What is GIS?
The new source of power is not money in the hands of a few but information in the hands of many.
- John Naisbitt
Although maps have been used for thousands of years, it has only been in the last thirty five years that maps, graphics and databases have been combined with computers to create geographic information systems (GIS).
A simple definition of a geographic information system is one that links locations of places on the earth's surface to information describing the attributes of those places. GIS software uses georeferenced data to keep track of geographic features (such as town locations) and attributes associated with those features (such as the populations of those towns). Georeferenced data is information tied to specific locations on the earth through a system of real-world coordinates such as latitude and longitude. This information is stored in subject-specific data layers (such as towns, roads, eagle nests or mountain peaks). Multiple layers can then be combined into maps that tell a story about how these different subjects are related to each other geographically
A Short history of Conservation GIS
Over the years, GIS systems have evolved from layers of translucent paper maps, to large custom designed software packages on mainframe computers, to smaller, faster software applications on desktop UNIX workstations, to presently, simpler yet more powerful systems on desktop personal computers. Concurrently, the ranks of GIS users have expanded from highly trained technical staff to nearly anyone who deals with geographic data.
1800s: Map overlay techniques have been used since the American Revolutionary War, but became popular in 1800s, being used by the military, scientists and demographers. Cartographers used multiple layers of thin pieces of parchment or oil skin, to allow underlying map features to be visible.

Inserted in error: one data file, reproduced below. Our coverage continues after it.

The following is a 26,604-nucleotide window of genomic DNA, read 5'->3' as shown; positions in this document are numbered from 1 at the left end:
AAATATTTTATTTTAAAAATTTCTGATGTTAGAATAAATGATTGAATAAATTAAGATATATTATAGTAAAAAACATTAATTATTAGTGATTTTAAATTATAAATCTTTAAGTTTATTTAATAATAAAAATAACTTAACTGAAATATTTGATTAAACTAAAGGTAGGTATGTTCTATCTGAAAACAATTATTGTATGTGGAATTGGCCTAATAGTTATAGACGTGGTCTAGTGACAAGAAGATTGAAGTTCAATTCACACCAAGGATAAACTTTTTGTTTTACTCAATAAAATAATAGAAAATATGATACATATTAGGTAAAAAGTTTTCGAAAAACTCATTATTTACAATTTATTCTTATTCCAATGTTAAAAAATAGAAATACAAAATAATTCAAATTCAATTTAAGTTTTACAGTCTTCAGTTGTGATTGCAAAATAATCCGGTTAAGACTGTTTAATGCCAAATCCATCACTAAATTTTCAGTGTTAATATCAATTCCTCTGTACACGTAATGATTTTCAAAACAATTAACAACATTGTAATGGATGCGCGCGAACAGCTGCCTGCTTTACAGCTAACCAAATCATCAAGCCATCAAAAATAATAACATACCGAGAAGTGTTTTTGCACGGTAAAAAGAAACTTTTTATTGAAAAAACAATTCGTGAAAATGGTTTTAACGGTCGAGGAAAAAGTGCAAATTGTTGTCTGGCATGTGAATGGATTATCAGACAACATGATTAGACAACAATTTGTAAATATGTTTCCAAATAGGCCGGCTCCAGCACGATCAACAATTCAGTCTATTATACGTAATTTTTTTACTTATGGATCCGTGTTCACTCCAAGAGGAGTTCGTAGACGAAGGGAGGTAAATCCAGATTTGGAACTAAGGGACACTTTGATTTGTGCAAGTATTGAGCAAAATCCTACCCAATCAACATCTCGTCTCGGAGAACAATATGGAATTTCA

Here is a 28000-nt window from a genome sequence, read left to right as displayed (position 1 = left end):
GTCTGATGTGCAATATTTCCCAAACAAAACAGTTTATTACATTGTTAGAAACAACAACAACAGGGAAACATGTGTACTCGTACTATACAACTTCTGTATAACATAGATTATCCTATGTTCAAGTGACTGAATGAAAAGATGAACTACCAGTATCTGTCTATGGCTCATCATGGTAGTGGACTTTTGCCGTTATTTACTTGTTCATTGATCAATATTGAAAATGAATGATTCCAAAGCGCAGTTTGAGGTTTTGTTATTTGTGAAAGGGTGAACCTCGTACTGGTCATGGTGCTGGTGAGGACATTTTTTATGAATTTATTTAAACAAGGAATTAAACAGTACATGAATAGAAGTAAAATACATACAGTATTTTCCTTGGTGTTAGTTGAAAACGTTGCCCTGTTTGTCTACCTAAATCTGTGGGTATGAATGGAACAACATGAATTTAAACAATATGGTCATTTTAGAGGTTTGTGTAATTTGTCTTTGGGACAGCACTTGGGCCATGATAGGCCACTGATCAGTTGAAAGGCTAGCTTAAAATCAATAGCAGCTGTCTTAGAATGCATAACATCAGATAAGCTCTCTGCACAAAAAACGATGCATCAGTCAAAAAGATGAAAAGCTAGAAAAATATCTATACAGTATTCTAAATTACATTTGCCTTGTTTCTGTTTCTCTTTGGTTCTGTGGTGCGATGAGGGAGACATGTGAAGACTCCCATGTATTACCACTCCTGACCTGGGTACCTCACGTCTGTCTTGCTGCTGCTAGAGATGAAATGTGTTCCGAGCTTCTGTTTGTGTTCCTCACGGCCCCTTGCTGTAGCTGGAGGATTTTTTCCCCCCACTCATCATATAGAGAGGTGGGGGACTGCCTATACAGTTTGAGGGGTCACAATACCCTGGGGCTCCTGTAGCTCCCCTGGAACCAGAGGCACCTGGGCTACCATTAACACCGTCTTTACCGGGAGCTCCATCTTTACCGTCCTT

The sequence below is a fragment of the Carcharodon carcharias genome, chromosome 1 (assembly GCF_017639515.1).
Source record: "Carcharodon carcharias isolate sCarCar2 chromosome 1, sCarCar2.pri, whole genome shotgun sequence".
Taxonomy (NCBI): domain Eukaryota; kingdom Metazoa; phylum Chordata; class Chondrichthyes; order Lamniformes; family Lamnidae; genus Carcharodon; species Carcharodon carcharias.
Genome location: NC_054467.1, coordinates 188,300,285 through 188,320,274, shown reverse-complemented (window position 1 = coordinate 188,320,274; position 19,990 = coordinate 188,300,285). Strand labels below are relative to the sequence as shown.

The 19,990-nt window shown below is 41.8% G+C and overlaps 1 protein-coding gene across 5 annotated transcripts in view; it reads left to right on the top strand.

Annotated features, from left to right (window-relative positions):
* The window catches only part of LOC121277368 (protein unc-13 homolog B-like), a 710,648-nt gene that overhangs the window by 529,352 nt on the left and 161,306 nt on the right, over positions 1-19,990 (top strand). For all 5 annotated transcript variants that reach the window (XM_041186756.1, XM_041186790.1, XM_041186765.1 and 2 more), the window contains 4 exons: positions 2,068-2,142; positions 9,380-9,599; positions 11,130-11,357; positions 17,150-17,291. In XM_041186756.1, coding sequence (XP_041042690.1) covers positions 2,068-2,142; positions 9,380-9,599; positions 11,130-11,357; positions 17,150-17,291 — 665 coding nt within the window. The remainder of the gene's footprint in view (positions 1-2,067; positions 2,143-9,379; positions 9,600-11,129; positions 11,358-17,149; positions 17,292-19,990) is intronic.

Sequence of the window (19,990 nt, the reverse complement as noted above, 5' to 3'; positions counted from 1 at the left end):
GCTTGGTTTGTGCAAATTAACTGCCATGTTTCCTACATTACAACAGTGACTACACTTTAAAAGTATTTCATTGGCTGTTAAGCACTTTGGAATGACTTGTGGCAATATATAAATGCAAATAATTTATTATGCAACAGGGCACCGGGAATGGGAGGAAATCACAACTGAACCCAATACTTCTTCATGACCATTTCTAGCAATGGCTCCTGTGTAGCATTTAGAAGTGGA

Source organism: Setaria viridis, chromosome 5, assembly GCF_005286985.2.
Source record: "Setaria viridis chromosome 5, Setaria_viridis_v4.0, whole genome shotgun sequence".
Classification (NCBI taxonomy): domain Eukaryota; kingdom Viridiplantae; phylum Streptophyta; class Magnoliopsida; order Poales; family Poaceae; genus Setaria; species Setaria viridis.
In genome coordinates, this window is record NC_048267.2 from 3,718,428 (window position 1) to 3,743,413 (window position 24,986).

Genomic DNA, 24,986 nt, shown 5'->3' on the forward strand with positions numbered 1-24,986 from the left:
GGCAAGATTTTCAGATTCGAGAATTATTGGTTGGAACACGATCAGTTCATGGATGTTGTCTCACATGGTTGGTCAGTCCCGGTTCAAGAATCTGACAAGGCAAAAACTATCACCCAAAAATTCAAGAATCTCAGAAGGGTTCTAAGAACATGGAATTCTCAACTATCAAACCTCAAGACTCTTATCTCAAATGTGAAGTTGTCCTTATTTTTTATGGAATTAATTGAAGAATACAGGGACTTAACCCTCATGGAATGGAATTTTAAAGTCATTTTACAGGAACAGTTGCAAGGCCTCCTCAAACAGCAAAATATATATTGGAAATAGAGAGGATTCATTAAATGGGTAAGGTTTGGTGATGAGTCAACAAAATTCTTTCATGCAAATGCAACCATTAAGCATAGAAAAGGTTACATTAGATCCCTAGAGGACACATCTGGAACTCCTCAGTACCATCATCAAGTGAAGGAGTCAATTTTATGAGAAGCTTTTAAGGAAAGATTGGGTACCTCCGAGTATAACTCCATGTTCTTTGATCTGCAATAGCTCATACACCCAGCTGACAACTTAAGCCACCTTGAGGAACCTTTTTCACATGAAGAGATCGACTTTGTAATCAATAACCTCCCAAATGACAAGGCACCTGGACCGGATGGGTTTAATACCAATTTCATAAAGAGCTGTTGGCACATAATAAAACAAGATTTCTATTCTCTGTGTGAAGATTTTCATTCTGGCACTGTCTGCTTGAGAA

1962: The first GIS system using digital data on a computer was developed in Canada, by Alan Tomlinson, called the Canadian Geographic Information System.
1969: Ian McHarg in his book "Design with Nature", popularized the use of georeferenced transparent map overlays for resource planning purposes. The Environmental Systems Research Institute (ESRI) is founded by Jack Dangermond.
1970 - mid 1980s: GIS systems are mostly custom designed software running on mainframe computers for use in facility management (utilities, etc.) and urban planning.
Mid 1970s: The Nature Conservancy's Natural Heritage Programs startup. These are the first standardized uses of geographically referenced biodiversity data. Data was kept on paper at first, and eventually in relational databases on computers. In the early 1990s, the databases were entered into Geographic Information Systems.
1978: ESRI releases the first version of Arc/Info, the current leading GIS software package.
1980s: The U.S. Forest Service uses massive amounts of primitive non-GIS computer modeling to do forest planning. Proprietary computer models only run on mainframe computers with little verification by the public and conservationists.
Late 1980s – early 1990s: Powerful UNIX workstations, while still expensive, become available on the desktop and replace most mainframe computers. GIS becomes widely available in big businesses, universities, government agencies and local planning offices.
1990: The 1980 census started the development of TIGER files for ease of use of data in mainframe computer applications. The 1990 census saw that demographic data collected could easily be used by GIS systems on a variety of smaller computer systems.
Early 1990s: The U.S. Fish and Wildlife Service, and later the National Biological Service start the Gap Analysis Program. This mapping program utilizes GIS and remote sensing to identify gaps in protected areas throughout the ecological communities of the United States. The U.S. Environmental Protection Agency uses GIS for Superfund management/toxic waste cleanup efforts. USGS/EPA starts the North American Land Change (NALC) Program utilizing GIS and satellite imagery to track changes in land use from the 1970s to the 1990s. ESRI begins it's Conservation Technology Support Program.
1994: The U.S. Forest Service begins deployment of GIS systems for the entire 186 million acre National Forest system, using Arc/Info and ArcView.
July 1995: ESRI releases ArcView 2.1 for the PC and Macintosh. Desktop computers become powerful enough to run GIS programs, making GIS analysis cheaply available for anyone interested in geographic problems.